After many months of sitting on “pins and needles,” waiting for the Fed to disclose more specifics on its plans to deliver “faster payments” here in the U.S., the world got the results. And, a result that MPD CEO Karen Webster described as somewhat “anticlimatic.” The Fed’s plan to improve payments in the U.S. is to organize a “heterogeneous” task force in the early part of 2015, to sort it all out.
And, while admittedly a bit surprising, NACHA CEO Jan Estep believes that the Fed’s approach might be a pretty good outcome and prudent next step. And, since the ACH system, which her company administers, manages and governs, functions as the backbone of interbank payments, it’s safe to assume that it has a strong interest in the outcome of the Fed’s work.
Estep sat down with Webster to talk about the Fed’s proposal, what it means for payments overall and how it syncs with NACHA’s efforts to implement Same Day ACH.
KW: Let’s start with the basics – what’s your reaction to the proposal that the Federal Reserve just released for improving the U.S. payments system?
JE: Thanks so much for asking. NACHA is very supportive of the work the Fed has done and the opportunity to continue to have a dialogue about payments across the payments industry. And I say that because in our world, NACHA really does continually reach out to diverse parties of all types who want to come together in the areas of payments standards and rules. I think we can really understand and appreciate the outreach that the Fed is conducting. We’ll continue to support the Fed in forums that we host to bring industry users together and then our rulemaking processes that can support our payments progress. So we really look forward to being a part of the work that they outlined for the next year or so.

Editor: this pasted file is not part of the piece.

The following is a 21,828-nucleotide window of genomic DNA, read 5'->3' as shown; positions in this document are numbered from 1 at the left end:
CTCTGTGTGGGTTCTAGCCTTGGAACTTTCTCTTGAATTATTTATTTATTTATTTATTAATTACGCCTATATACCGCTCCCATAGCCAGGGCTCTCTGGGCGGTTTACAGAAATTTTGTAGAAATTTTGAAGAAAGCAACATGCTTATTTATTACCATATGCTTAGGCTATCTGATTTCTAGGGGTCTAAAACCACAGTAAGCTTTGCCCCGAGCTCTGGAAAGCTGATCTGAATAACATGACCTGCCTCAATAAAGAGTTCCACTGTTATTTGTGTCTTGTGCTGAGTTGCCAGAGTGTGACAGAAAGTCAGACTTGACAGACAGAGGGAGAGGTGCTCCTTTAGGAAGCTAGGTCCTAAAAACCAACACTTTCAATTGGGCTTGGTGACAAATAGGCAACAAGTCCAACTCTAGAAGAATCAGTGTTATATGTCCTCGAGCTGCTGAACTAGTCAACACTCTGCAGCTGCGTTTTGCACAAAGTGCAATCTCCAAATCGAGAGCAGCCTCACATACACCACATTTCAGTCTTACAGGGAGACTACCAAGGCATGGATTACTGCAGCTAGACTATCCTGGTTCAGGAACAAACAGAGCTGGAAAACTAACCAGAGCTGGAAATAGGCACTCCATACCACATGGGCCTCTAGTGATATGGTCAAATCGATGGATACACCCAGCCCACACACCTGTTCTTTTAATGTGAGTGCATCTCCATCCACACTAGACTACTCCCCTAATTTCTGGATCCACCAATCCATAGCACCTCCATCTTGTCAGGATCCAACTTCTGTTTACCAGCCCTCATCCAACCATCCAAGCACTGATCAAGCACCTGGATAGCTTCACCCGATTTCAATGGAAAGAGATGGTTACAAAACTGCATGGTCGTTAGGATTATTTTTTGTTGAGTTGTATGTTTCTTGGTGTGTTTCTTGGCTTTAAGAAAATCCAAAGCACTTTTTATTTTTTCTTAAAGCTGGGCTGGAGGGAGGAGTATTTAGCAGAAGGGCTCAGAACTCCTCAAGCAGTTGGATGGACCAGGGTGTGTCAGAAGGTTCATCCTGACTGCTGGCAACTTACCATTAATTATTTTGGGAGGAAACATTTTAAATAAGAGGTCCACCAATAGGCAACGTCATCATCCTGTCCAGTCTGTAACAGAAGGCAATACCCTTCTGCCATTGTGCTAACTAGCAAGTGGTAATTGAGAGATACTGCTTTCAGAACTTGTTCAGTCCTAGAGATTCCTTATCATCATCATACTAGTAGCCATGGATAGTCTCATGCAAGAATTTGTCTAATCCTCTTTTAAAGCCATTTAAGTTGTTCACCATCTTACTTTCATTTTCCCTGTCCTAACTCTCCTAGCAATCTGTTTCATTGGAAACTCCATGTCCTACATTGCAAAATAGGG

KW: Based on what we were given a little peek at last year, I, at least, had an expectation that when their results were released, that there’d be a pretty well defined plan, perhaps a business model and a set of operating principals that would govern their vision. So I was a little surprised to see that the plan was to gather stakeholders to talk more. Were you?
JE: We do know that it’s critical to bring stakeholders together and really talk through details, that’s kind of what we do every day. But with that said, I agree. I did believe that the Fed would have shared more detail behind the proposals that they discussed at a high level last summer.
With that said, I think it makes sense to backup and dive down into the more detailed requirements related to improving the payments system in the U.S. and that’s really where the challenge is. You know it’s much easier to talk about a high level concept, and even get high level costs or benefit estimates from looking at other systems or other countries, in this case. But it’s much, much harder to gain consensus on specific requirements, rules, warranties, liabilities, costs, benefits that align with those specific requirements.
So I think part of the work that they will do will be to identify what systems, even outside of the payments flow itself, are impacted by a desire to improve payments and may also have to be changed. This, of course, is not only across thousands of financial institutions, but in order to support millions of their customers of all kinds. And when you think of it that way, that is the full task at hand, which is not trivial.
KW: No, it’s certainly isn’t. But let’s talk a little bit about the focus of the study and some of the use cases that the Fed has proposed. In their briefing, they described these cases and said that they cover about 12 percent of the payments volume in the U.S. So, my question to you is: why propose something so big – a whole new payments system – for something so small?
JE: You know I think it takes looking at a two-step process to answer that question because the five use cases they shared with the industry last summer did identify a total universe of some 29 billion transactions. Not all of those need to move faster, of course, but certainly having that option is something that’s needed in the U.S. So, for those five use cases, the Fed can really work with the industry to improve the speed at which they move through the system.
But the second step, and the one I also appreciate, is that the Fed identified a need to be proactive in thinking and in planning – so not to be shortsighted. We need to think about our needs for today, and how to best position for the future and how that’s beneficial for the industry. If we can do that as an industry, it helps all of us sort out how to get from here to there, in a factual and wholesome way.